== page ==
How did you cope with the language barrier?
Honestly, I didn’t. The first two weeks were hell. I felt useless. The first meal I purchased was a McDonalds thinking that it would be a breeze to order since the names would still be in English. How wrong I was. Yeah the names were in English, but were the workers used to hearing orders in a Yorkshire accent? Nope. I felt so embarrassed that I couldn’t even order “English” food.
I think by the third day I just cried for an hour at how crap I felt, and not being able to talk to other people in a language I had been studying since I was 12. Luckily for me, the Erasmus society at the uni of Caen, had numerous events and parties to try and integrate all the exchange students with other French students.
With a little bit of wine (around two bottles) I found that my confidence greatly improved when talking to people in French and so I could actually relax and enjoy myself. Also, being integrated with other non-French students, the pressure of talking perfectly was reduced since everyone else is making mistakes too.
By the end of the first semester my fears of speaking French were almost non-existent and I knew that by the end of the year I would feel fluent.
What are the best/worst aspects of studying abroad?
I consider myself something of a social butterfly. I love meeting new people and finding out about them and their lives and what matters to them. Studying abroad brings a whole new range of people for you to make lifelong friendships with, across dozens of nationalities. Never in a million years did I think I’d be great friends with people from: France, Germany, Spain, Finland, South Korea, Russia, Bulgaria, USA, Australia, Poland, Norway, India, China, Indonesia, Brazil…
The list goes on. And of course, this means you have a free place to stay for that round the world trip you’ve been planning since you were 16. Which brings me to another great aspect of studying abroad… you get to TRAVEL!! So many people live and die in the same corner of the world they’re born in, but this opportunity often gives the freedom to explore the planet we live on, as cheesy as it sounds; the world is your oyster! And staying in a country in Europe gives you the freedom to hop across a border with no need for visas or documents if you’re an EU resident. Bonuses EVERYWHERE.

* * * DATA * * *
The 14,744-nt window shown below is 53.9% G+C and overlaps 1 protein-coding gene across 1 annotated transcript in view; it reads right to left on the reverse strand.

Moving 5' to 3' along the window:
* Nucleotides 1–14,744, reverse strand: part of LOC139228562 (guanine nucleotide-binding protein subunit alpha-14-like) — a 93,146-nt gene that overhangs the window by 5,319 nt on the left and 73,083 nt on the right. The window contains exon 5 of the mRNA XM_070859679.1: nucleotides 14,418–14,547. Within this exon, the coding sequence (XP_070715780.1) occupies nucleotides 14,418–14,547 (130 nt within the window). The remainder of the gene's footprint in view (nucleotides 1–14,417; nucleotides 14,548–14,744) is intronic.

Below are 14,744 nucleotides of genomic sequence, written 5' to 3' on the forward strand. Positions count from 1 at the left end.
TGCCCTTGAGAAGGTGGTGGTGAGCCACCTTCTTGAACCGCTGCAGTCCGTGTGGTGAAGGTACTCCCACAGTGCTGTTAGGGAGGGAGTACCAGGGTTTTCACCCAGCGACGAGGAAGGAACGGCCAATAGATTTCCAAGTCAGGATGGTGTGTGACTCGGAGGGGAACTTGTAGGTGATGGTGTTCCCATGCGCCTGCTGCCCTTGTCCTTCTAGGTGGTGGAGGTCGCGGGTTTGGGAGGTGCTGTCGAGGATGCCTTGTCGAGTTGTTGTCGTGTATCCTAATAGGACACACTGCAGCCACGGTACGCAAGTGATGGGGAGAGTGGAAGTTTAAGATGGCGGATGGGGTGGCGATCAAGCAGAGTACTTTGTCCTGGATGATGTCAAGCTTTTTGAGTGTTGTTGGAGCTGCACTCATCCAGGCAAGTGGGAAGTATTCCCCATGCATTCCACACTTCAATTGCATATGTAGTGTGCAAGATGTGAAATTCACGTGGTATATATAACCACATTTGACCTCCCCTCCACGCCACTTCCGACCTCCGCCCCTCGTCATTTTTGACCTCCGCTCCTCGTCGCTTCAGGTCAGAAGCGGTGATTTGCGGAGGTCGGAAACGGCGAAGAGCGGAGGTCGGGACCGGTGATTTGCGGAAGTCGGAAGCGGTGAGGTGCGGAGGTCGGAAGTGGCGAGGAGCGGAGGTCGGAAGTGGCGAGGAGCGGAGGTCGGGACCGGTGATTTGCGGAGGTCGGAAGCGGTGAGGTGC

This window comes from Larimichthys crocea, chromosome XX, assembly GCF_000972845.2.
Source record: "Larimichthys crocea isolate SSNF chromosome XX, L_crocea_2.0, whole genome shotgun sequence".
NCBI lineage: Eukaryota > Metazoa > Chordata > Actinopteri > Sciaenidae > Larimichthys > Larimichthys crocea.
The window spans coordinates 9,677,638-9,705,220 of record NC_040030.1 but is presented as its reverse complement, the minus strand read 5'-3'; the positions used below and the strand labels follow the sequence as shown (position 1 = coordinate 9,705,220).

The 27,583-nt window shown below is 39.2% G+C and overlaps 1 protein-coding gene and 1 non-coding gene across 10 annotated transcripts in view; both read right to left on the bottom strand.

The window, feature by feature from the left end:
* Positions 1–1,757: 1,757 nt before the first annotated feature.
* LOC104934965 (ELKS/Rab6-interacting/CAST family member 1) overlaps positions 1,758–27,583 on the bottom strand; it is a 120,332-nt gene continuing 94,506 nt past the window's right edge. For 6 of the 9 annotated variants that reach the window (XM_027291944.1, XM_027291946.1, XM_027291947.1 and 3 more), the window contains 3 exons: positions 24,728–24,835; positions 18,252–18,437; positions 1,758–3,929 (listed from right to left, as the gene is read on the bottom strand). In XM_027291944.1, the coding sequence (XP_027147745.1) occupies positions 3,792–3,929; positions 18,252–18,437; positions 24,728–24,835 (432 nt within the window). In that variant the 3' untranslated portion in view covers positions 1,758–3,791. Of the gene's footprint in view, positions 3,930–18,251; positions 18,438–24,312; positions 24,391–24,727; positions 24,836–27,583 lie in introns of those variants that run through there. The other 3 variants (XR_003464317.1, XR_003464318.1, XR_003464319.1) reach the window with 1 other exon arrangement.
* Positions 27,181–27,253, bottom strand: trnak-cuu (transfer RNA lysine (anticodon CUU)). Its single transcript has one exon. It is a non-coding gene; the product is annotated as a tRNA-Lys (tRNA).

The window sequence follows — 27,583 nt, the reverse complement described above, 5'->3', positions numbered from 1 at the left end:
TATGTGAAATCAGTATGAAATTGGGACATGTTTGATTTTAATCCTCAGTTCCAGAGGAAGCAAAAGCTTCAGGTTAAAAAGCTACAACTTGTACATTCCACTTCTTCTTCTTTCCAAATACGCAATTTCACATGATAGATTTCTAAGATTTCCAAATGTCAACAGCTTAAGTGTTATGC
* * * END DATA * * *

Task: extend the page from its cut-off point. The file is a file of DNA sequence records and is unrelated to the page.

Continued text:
As far as difficulties are concerned, I would say that homesickness is the biggest issue after the language barrier troubles. It’s very easy to feel out of touch with your family and friends, and sometimes Skype conversations don’t cut it. The main way I coped with homesickness was to throw myself into meeting new people to take my mind off the nagging sadness I was ignoring in the back of my head. I found that after a while you don’t tend to feel homesick until you go back for any period of time. For me, that was Christmas of 2015 and then the following New Year where I spent so much of my time running around the UK trying to see as many people as I could before I went home, which as a result doesn’t give you much time to actually enjoy seeing the people you love the most.
Can you describe your first week after moving abroad?
My first week was… an experience.